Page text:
My dad has always been such a generous man so it is difficult to take on. He put me on his bank account last year so I could sort his finances. He cannot believe he has money, when I show him a bank statement he thinks it is not rights then he thinks he has to move out from me because he cannot afford to be here. I am his only child. He cannot believe he has left everything in his will to me, because he thinks I am some woman he lives with. I do not have POA. I did not feel comfortable as I realised he mostly does not know who I am. I have a solicitor appt regarding this today, but am sick of it.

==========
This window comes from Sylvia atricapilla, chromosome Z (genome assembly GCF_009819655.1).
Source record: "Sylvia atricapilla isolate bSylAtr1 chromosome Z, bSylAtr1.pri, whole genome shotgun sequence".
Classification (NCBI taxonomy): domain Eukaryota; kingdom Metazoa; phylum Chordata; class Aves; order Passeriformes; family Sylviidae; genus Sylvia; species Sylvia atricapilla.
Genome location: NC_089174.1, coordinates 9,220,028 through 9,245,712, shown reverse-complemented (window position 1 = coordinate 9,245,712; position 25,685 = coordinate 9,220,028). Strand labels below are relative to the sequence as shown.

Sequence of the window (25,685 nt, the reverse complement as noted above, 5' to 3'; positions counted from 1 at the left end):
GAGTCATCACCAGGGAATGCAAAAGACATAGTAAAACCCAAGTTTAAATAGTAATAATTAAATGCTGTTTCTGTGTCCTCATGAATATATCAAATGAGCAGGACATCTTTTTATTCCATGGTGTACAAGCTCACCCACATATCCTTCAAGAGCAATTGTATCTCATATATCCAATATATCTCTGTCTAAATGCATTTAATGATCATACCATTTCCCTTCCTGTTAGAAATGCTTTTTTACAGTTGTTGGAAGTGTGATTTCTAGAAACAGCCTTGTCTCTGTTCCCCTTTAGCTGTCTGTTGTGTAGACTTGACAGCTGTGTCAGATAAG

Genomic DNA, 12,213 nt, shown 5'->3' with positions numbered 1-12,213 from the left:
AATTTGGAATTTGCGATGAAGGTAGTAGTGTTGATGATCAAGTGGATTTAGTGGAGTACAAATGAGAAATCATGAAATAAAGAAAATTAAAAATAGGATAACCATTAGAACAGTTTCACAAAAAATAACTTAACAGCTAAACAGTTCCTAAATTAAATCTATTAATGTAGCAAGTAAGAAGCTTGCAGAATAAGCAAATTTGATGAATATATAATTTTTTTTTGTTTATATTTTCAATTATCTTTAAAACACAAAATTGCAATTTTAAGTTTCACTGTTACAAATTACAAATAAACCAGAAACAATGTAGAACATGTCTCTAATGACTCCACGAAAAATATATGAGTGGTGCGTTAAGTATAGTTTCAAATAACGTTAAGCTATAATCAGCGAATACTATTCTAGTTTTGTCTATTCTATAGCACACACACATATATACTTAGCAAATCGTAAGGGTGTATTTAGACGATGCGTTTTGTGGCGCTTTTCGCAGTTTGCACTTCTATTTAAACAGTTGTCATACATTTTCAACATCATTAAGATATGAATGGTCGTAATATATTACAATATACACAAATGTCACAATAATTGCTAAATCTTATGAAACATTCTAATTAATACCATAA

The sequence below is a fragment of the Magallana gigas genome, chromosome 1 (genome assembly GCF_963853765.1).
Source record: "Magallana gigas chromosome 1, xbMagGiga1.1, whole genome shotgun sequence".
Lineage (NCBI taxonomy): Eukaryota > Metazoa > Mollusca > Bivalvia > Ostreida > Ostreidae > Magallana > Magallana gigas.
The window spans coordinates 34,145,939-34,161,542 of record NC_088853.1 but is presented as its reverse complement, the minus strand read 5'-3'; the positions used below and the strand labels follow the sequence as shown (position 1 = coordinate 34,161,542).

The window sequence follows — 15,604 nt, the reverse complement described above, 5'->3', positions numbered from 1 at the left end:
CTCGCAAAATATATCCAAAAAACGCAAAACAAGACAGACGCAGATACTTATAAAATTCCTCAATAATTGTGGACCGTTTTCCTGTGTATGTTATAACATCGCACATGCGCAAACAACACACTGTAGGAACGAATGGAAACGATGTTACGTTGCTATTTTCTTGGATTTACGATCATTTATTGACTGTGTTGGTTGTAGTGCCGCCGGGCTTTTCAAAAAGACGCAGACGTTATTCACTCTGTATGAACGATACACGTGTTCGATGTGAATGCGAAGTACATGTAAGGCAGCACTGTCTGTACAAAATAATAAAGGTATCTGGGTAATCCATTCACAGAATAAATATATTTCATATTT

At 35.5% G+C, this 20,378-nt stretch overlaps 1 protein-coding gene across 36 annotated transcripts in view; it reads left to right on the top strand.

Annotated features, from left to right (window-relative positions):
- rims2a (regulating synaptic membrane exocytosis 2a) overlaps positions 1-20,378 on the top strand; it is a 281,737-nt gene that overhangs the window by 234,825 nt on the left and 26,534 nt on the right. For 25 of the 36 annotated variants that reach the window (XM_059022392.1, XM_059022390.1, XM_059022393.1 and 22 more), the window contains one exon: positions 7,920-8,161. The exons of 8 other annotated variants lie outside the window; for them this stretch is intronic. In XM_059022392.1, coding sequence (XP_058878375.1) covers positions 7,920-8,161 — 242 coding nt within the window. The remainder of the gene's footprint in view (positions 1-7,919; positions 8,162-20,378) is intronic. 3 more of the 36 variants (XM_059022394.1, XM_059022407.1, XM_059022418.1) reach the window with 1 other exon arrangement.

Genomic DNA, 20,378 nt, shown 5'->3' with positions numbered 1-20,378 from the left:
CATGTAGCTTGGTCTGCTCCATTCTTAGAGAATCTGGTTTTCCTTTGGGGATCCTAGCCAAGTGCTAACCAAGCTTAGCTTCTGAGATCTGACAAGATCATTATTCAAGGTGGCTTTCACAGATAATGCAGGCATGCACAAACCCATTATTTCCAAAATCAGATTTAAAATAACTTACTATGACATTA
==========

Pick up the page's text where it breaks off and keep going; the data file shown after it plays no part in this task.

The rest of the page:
I guess he is as distressed as well though, so uncertain of everything. Going to a solicitor will not help him feel better.
 

Denise.w

Registered User
Aug 23, 2014
39
Before mum went into the nursing home and my dad was still alive she often was quite mean and nasty.
I have to say one day I just let it rip. I screamed at her about she forgot everything and was mean.
My excuse I was so tired from umpteen unexpected visits over to their place one reason or another.
Mum's reason she has dementia.
Sad to say it wasn't the only time.
One of the advantages of the nursing home is I can walk out and now she is still safe and secure.
For the most part mum is relatively civil now. I am hoping it lasts